Urban survival kits – everything you need to know
When we talk about survival and survival kits, the conversation usually veers toward survival in the wilderness. Urban survival is a just as important subject, however, if not even more so. According to most data, the majority of the U.S. population lives in urban or suburban areas (~31% and ~55% respectively). On the other hand, only a minority of ~14% live in rural areas. Add to that the loose definition of “suburban” which often overlaps with that of “urban” and it becomes clear why we need to talk about urban survival kits.
So, here’s everything you need to know about them.
What is an urban survival kit and why would you need one?
People mean a lot of different things when they talk about urban survival kits. Some talk about the things you can carry on you at all times, others – about emergency backpacks you can have in key locations, and others – about in-home stockpiles. All are correct, technically – these three categories can all be defined as “urban survival kits” and we’ll touch on all of them here.
Stationary urban survival kits
These are usually the subject of both movies and jokes but are often overlapped with basement shelters full of cans, magazines, power generations, and so on. We won’t be talking about shelters here, however. Instead, by “stationary urban survival kits” we simply mean a mid-sized stockpile of necessities that you can use when you need to.
These are things you can carry in an extra-large backpack or in several backpacks with your family. Or, they can be just things you can stuff in your car and drive off. Things such as large water containers, mid-to-large stashes of food, an all-weather tent and it’s supplementary tools, a large bag of all-weather clothes, water filtration tools, knives, working tools, protective gear, first aid kits, and other such items that aren’t usually comfortable to carry around on a daily basis.
Such a stationary urban survival kit (or just a survival kit, as those are useful for folks everywhere) can include other items too, depending on where you live and what your preferences are. We’ll list more examples below but mostly for smaller and more on-the-road kits.
However, one other key aspect of these kits is that they have to both be secure from the reach of intruders as well as easily accessible to you at all times. Most people’s first instinct is to put them in a cellar or a basement and that can work in some cases. However, if there is a house fire or a flood, cellars and basements can also lead to difficulties. No matter how you choose to stash your stationary survival kit, it should be based on your home’s layout and it’s important that you can always reach it.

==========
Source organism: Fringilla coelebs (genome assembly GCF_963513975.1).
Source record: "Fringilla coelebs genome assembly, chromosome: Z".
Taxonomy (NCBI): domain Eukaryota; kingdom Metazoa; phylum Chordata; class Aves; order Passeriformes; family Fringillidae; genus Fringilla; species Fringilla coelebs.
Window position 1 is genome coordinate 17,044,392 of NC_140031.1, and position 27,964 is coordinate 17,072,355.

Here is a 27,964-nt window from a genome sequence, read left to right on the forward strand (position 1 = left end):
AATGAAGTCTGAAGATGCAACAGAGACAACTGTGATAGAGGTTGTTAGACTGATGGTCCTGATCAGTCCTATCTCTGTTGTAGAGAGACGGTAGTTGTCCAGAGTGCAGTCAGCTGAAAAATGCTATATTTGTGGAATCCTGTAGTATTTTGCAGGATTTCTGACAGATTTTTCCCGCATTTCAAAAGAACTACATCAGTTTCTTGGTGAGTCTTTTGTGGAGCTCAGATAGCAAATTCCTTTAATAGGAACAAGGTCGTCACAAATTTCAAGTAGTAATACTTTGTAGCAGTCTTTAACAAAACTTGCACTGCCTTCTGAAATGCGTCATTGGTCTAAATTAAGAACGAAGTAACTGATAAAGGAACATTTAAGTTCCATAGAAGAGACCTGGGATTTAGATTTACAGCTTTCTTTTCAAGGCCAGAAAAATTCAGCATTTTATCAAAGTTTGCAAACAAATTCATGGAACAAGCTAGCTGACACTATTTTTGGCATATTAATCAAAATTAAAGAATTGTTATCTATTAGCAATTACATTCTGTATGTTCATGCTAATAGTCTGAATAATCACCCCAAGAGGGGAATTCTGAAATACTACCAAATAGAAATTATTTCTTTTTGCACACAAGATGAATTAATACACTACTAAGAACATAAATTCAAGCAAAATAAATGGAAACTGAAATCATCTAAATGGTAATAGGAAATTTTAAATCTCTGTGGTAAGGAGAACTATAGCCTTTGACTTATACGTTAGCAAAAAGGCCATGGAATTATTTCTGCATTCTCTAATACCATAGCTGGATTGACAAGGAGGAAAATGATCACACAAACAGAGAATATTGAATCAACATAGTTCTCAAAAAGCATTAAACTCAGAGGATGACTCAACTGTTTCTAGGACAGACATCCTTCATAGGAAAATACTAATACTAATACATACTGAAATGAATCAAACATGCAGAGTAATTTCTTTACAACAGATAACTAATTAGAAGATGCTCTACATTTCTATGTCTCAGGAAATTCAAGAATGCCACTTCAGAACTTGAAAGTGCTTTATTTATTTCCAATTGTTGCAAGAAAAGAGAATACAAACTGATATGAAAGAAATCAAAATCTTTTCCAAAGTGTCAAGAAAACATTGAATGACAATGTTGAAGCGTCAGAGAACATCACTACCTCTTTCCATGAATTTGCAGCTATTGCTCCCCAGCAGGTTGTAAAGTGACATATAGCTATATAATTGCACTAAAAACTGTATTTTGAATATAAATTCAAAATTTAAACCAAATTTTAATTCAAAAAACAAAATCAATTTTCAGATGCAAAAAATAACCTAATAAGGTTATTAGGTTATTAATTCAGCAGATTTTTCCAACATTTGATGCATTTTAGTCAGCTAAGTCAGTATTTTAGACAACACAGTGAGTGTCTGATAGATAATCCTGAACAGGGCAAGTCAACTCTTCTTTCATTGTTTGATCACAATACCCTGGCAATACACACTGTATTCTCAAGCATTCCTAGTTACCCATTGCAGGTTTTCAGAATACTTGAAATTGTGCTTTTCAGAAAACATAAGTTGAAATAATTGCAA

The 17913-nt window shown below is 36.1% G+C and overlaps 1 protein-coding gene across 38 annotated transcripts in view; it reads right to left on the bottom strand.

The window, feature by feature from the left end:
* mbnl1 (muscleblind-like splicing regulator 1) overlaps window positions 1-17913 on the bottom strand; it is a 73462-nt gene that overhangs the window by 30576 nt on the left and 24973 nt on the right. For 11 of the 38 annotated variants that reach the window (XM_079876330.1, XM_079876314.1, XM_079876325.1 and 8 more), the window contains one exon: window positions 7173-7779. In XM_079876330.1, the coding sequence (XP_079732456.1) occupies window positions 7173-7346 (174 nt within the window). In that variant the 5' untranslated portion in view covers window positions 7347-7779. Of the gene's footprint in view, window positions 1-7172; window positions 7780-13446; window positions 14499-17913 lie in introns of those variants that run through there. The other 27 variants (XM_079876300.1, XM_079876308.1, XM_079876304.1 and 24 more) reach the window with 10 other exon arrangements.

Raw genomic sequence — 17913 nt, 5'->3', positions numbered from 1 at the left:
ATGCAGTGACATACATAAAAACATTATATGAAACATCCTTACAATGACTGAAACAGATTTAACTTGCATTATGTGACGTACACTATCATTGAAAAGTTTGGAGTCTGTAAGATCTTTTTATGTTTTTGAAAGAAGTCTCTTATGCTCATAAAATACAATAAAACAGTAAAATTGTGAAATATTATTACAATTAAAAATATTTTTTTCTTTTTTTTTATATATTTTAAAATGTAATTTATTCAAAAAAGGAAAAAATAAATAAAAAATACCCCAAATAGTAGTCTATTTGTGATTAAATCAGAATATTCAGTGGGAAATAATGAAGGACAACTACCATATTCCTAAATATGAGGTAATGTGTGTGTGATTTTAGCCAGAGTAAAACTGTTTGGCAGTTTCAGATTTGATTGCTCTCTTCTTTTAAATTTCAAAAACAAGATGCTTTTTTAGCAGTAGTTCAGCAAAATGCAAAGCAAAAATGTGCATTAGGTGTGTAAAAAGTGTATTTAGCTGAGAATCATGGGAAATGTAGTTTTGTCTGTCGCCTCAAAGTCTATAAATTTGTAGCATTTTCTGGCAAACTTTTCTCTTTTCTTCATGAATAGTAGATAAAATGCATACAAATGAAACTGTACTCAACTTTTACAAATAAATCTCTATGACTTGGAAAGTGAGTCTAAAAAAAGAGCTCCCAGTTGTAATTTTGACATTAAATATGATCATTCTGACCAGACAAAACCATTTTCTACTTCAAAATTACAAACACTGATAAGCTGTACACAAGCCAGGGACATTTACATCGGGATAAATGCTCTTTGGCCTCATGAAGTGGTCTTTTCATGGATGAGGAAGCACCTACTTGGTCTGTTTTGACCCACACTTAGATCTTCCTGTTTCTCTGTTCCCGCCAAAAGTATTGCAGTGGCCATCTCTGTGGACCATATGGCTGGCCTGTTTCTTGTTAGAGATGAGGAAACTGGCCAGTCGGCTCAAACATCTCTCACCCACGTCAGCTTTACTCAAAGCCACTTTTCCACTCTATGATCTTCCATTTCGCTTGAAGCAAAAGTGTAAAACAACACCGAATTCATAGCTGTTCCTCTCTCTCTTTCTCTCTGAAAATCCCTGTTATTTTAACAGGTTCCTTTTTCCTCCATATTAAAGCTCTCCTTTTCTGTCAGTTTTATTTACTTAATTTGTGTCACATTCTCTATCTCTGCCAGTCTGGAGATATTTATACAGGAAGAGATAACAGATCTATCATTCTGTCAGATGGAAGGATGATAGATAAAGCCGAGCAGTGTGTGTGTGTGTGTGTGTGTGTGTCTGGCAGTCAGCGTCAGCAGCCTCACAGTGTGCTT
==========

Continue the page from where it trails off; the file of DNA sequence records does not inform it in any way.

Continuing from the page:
Supplementary one-person urban survival kits
In this category we typically mean smaller kits you can have in several key locations, usually in the form of a backpack. These survival kits are meant to be accessible to you in more situations and not only when you’re in or near your home. You can have such a supplementary backpack survival kit in your office, near your kids’ school, close to your extended family’s homes, or near other places of interest.
The goal of these urban survival kits is to always have a stash near you that you can rely on. Obviously, we don’t mean that you should just bury backpacks of supplies in the ground but renting small storage spaces and lockers is a good idea. When possible, you can simply store them in your personal space such as in your office.
What you should put in these urban survival kits is usually a smaller version of the survival kit items we talked about above. This means smaller emergency portions of food and water, a small toolbox with essential tools, a small first aid kit, some cash, and so on.
The items you’d put in these supplementary urban survival kits will often overlap with the ones you can carry in the third category below. Where you choose to put each item will depend on your preferences. Either way, below we’ll list lots of items that can be a part of both this type of survival kits and the one we’ll talk about next.
Urban survival kits to carry on you 24/7
This last category includes items for urban survival you can carry with you 24/7. Whether in a backpack, in a laptop bag, in your jacket’s pockets, on a key chain, or in a wallet, these are the immediate things you’d need in an emergency. These aren’t things that will help you survive for days but they are things that will help you get to your supplementary one-person survival kit, and from there – to your home or another safe location.
What’s also good about these items is that they are usually useful in non-emergency situations either. A flashlight, a taser, a small first aid kit, a pack of condoms, at least some cash. a charger for your phone, a sharpie and a small paper pocketbook – things like that are useful very often. We’ll list them and others in more detail below.
When are urban survival kits needed?
Before we delve into specific item suggestions, let’s detail the different “emergency” situations people usually talk about. This is important because what you need your urban survival kit for will determine what you put in it and how you use it.
Without going into specifics about all the possible disasters we can encounter – earthquakes, floods, mass fires, riots, war, nuclear war, an infections pandemic, and so on – we can usually separate all of them into two categories:
1. Dire emergencies where looting and individual survival is necessary
These are usually the stuff of Hollywood movies. From war and severe civil unrest, all the way to zombie apocalypses, alien invasions, nuclear annihilation, and so on. These are emergencies where all social order gets thrown out the window and one must resort to looting for survival. In such emergencies, the purpose of your survival kits will be to help you survive in the direst of situations – to loot, hunt, and grow your food, to filter your water, to sleep in the open, etc.